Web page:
Tuesday, 5 January 2010

The hypothetical cure question....

"If I could snap my fingers and become non autistic, I would not - because then I wouldn't be me. Autism is part of who I am."

And that is how I see C. Autism is part of who he is.
Therefore I have never given any thought to the hypothetical question of ’curing’ C of being himself. Autism is his way of being. So I feel it is not my choice to make. It is not about me.
Jim Sinclair says it very well in his article Don’t mourn for us.

I was thinking of giving up blogging as C is doing well. Or maybe just doing the odd post if I had something to say. So when I saw this post - as C and I were talked about in some of the comments I felt it warranted a reply. So I gave it some thought.

And this is what I ‘honestly’ think...
I see Autism more of a difference than a disability. But I do see C disabled by society by attitude and prejudice, exclusion, lack of resources and at times the wrong support, Etc.

So if I were to give C a magic pill – a brain altering drug. Would he become ‘normal’?? Or would he still be 1 of thousands of NT people who self harm? Or would he be an NT who goes to heavy metal concerts and head bangs?! Would he still have gastro problems? Still thrive on little sleep? Would he still prefer to be a nudist? Would he still have a foot fetish?! Would he still get excited standing on platforms in his anorak watching trains? Would he loose his passions and excitement of the things most of us don’t even notice?
These are all normal traits that C already has. OK so maybe a bit more extreme!

There are many tangents/debates around all this. Low and high functioning. What about other comorbid conditions. Children who have tragically died from various therapies or restraints. Or murdered maybe from fear or lack of support? Disability is normal. Parental genetic testing? Prevention. Eradication.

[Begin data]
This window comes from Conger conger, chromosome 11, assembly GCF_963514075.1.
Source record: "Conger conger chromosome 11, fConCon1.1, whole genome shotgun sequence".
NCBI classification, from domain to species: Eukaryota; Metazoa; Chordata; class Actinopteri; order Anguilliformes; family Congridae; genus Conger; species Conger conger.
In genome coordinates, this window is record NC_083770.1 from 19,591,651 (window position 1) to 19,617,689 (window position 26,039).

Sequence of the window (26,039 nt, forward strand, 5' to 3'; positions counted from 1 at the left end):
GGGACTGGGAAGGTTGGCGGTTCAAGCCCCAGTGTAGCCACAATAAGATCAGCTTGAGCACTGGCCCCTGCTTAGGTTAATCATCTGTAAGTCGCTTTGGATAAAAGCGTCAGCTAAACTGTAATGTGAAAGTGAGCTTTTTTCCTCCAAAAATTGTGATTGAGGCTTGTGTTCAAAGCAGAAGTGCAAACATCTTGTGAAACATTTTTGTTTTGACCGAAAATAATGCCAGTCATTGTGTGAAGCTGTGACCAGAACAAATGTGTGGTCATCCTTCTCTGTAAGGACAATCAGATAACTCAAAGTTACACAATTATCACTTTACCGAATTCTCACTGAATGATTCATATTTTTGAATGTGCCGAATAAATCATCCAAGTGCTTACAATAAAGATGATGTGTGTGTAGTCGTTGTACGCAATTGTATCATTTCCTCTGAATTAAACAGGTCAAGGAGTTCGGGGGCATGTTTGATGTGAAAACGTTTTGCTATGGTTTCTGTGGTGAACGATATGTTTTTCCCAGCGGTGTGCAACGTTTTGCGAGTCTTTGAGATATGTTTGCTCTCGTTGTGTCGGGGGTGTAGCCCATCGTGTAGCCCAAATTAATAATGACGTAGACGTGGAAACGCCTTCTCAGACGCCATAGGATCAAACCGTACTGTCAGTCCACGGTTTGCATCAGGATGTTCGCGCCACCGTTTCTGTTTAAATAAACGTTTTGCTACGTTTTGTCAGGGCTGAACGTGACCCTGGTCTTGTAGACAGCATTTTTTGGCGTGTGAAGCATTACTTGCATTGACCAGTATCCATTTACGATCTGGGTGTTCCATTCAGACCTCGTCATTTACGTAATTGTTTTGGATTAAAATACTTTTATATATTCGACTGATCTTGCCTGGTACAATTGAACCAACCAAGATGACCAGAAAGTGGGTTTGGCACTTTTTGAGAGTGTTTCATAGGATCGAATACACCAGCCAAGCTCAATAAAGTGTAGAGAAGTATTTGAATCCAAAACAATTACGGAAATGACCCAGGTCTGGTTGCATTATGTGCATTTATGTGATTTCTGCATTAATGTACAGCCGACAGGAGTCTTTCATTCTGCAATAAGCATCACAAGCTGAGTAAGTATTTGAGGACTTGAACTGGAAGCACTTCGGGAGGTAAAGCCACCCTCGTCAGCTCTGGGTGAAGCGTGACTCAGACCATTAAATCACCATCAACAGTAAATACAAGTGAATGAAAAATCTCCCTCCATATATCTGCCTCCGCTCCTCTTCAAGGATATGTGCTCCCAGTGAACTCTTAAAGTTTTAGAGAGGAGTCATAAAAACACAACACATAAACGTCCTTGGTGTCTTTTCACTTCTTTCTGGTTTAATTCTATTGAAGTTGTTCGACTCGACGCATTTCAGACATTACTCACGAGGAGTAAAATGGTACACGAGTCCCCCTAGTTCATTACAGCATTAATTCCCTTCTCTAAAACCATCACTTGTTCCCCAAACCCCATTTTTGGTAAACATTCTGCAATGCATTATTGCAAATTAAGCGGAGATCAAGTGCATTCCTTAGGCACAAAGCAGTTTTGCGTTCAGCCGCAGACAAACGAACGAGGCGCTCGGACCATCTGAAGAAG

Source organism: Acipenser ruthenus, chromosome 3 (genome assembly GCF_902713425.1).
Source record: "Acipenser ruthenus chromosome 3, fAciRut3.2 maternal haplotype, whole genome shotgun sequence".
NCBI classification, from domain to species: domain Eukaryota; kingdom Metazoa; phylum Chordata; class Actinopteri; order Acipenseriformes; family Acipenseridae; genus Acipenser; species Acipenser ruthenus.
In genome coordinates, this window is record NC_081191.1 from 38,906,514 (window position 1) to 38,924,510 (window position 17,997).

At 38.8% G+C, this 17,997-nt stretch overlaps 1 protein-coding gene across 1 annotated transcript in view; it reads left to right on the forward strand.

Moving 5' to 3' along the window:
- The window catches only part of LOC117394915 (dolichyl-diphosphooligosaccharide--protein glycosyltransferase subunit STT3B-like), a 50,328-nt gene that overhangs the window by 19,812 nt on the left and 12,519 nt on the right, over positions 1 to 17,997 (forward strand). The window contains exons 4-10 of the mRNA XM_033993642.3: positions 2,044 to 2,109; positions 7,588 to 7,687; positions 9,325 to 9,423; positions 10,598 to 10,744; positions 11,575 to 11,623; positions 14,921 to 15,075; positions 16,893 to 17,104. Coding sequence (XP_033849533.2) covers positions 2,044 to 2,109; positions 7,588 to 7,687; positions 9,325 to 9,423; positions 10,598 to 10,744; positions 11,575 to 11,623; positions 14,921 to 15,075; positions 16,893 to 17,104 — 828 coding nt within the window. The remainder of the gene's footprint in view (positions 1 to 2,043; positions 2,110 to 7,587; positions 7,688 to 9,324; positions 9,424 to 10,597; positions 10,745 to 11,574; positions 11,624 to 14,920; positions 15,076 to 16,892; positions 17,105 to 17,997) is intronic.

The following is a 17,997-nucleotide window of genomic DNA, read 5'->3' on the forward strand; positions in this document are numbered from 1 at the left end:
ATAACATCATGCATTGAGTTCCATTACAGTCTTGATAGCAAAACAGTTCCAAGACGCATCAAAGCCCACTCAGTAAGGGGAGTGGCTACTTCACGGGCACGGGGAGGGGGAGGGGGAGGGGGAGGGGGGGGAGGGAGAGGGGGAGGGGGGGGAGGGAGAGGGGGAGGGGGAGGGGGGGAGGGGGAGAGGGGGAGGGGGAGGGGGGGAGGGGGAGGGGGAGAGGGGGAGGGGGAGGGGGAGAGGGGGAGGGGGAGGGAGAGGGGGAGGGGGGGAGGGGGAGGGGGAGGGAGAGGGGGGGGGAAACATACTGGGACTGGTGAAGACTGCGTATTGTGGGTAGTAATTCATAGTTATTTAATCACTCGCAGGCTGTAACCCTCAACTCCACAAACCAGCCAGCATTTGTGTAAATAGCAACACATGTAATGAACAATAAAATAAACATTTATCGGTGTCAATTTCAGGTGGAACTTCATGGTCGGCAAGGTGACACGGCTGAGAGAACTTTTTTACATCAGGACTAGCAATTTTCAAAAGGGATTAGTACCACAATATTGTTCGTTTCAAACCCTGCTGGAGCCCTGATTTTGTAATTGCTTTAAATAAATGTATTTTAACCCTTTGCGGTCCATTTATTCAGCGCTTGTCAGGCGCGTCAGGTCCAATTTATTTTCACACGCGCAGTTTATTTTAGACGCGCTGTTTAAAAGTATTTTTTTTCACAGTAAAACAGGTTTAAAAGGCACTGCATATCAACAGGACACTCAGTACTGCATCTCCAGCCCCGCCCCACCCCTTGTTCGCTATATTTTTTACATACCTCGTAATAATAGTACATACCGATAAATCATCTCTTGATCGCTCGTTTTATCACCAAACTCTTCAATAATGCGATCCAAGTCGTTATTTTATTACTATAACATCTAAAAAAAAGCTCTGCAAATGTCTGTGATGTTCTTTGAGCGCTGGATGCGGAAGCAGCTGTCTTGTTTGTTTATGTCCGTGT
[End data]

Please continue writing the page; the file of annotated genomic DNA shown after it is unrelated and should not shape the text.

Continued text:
So what do we really mean by cure? To make someone conform? To be socially acceptable? Assimilated into the collective?!
Why can’t society accept everyone is different?

The journey to acceptance is different for everyone as we each have our own issues to deal with I have seen some parents get stuck at different stages (especially anger). And as a society we take even longer as we have seen with differences of ethnicity, gender etc. Diversity is overlooked within groups and produce stereotypes that can reinforce prejudice and discrimination. And so it goes on.

Yes life has been very difficult at times for C and so in turn for me. But there is also much joy.
From the first day C started head banging (he even does this when happy) i have looked for ways to give him other means to communicate. He had early intervention. Went to the best schools i could find and has been under a Challenging Behaviour specialist team. I continue to look for ways to help C communicate without hurting himself. And make sure there are people around him who understand him and want to support and help him to. And C continues to show progress at his own pace. Acceptance doesn't mean doing nothing.
We all struggle at times. No one is truly independent. C does have a quality of life even with severe challenging behaviour. Which is what I have tried to show through by blog rather than ‘blowing roses’.

Education is the key. Not only for our children to help them reach their potential but to society as a whole in raising awareness as one of the biggest problems that I see is the way many people view autism.
It’s such a shame that this hypothetical question divides our community.

Follow up

Harold has continued this discussion on his blog - Autism Cure? It's About Functioning Not Conformity.
Kev from Left Brian/Right Brain has offered his opinion - So what is ‘cure’?
And the lovely Starrlife writes about Removing the Essence